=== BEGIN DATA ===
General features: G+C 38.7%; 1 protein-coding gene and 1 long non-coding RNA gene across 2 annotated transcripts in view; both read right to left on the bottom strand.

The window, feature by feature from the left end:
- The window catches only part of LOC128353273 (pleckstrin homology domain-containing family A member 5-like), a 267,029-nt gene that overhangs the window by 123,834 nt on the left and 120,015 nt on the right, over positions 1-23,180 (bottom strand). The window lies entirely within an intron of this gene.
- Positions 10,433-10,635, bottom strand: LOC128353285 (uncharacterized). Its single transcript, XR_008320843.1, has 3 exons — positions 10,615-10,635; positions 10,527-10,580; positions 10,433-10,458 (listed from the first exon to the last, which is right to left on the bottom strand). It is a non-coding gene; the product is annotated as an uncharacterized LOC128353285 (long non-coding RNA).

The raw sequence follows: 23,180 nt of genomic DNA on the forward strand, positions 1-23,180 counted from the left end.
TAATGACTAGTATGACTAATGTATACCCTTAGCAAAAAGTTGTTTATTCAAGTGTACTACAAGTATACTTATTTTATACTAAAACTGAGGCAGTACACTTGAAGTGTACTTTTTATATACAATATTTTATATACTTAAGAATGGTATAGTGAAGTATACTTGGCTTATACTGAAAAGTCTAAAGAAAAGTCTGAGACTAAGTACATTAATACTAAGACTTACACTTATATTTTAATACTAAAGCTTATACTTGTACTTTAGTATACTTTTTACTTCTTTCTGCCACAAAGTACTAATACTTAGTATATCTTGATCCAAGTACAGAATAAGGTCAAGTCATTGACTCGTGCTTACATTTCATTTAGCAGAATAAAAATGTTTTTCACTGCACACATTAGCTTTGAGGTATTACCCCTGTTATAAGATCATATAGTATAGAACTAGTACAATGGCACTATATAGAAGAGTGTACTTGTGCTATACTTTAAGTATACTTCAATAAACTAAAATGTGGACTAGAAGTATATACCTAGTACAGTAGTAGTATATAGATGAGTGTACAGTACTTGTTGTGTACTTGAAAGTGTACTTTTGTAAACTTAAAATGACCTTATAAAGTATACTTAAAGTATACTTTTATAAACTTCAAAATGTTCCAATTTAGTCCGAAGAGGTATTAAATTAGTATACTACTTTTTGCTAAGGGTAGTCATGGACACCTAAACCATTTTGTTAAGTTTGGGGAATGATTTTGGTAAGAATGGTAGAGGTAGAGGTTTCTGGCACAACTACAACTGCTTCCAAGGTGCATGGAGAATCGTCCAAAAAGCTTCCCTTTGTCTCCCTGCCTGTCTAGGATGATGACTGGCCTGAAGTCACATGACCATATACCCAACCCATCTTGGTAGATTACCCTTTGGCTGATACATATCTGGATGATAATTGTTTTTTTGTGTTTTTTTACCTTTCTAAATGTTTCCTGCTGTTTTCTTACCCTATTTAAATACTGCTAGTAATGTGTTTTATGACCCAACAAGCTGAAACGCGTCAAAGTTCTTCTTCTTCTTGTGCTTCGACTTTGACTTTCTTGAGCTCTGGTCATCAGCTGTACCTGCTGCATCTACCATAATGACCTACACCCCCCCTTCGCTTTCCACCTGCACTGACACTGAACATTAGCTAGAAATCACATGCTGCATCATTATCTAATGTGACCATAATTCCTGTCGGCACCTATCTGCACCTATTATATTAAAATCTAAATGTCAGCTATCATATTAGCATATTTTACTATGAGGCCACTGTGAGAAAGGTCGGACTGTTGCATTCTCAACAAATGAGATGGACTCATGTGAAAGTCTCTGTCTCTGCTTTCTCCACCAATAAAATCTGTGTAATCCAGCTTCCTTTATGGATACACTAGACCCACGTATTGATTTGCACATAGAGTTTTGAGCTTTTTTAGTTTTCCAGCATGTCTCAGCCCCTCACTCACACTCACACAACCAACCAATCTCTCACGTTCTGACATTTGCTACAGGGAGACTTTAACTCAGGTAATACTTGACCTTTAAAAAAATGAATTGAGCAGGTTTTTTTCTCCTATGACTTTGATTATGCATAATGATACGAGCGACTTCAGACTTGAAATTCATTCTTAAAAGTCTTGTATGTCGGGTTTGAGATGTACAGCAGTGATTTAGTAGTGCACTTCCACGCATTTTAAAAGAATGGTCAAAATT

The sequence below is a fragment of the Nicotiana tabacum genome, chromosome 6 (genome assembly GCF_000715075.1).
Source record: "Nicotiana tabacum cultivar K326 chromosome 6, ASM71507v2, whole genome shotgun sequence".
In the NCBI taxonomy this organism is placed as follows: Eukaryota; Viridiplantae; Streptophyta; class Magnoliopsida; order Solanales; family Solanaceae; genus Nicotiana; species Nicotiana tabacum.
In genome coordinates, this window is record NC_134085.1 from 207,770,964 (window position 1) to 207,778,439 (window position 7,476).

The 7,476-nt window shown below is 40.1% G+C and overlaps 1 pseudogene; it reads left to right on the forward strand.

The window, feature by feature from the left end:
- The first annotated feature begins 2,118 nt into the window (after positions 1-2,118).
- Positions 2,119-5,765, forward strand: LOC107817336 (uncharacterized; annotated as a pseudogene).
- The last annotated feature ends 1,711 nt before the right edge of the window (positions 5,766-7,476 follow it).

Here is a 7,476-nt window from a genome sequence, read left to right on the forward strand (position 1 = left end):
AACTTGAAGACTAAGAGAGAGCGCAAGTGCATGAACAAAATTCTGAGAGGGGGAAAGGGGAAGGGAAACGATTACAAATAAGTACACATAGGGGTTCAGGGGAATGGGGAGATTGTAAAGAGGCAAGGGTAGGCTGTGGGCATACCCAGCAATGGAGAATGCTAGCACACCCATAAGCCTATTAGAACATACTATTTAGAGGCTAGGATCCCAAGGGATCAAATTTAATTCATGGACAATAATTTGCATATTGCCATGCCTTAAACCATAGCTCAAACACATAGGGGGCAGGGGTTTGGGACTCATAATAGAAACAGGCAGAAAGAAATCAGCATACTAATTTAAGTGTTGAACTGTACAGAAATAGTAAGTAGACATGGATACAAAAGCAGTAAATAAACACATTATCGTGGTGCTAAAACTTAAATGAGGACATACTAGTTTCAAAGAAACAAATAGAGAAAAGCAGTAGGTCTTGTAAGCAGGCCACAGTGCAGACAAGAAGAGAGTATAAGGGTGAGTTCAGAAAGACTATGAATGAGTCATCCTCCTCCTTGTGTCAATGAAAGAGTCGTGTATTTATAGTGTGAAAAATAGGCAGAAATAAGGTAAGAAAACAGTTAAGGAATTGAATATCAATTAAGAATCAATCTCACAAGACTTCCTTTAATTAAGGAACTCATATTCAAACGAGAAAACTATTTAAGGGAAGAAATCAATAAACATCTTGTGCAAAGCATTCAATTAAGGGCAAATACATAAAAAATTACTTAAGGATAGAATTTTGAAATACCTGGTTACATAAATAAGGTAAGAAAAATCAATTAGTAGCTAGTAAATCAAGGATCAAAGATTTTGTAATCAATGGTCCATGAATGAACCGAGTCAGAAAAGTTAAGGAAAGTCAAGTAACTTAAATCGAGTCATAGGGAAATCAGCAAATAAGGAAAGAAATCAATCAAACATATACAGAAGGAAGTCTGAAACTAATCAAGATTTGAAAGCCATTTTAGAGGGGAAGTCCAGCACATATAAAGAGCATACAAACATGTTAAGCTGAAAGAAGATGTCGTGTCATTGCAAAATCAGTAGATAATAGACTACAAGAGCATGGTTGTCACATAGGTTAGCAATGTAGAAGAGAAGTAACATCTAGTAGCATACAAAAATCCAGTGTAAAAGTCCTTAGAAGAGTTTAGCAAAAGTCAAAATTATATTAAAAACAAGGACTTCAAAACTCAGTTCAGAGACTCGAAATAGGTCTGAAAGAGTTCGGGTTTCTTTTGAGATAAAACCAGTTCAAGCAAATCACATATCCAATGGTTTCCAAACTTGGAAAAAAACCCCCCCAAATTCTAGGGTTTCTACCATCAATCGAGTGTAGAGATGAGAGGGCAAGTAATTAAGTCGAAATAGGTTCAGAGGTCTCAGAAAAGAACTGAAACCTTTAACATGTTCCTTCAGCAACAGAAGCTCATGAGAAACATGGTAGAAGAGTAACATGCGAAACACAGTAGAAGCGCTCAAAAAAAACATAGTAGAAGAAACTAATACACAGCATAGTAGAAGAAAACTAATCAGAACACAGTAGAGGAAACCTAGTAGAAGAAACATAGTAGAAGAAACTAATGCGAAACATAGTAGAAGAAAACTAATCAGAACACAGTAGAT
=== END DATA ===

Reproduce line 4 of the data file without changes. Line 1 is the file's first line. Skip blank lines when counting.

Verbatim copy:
- Positions 10,433-10,635, bottom strand: LOC128353285 (uncharacterized). Its single transcript, XR_008320843.1, has 3 exons — positions 10,615-10,635; positions 10,527-10,580; positions 10,433-10,458 (listed from the first exon to the last, which is right to left on the bottom strand). It is a non-coding gene; the product is annotated as an uncharacterized LOC128353285 (long non-coding RNA).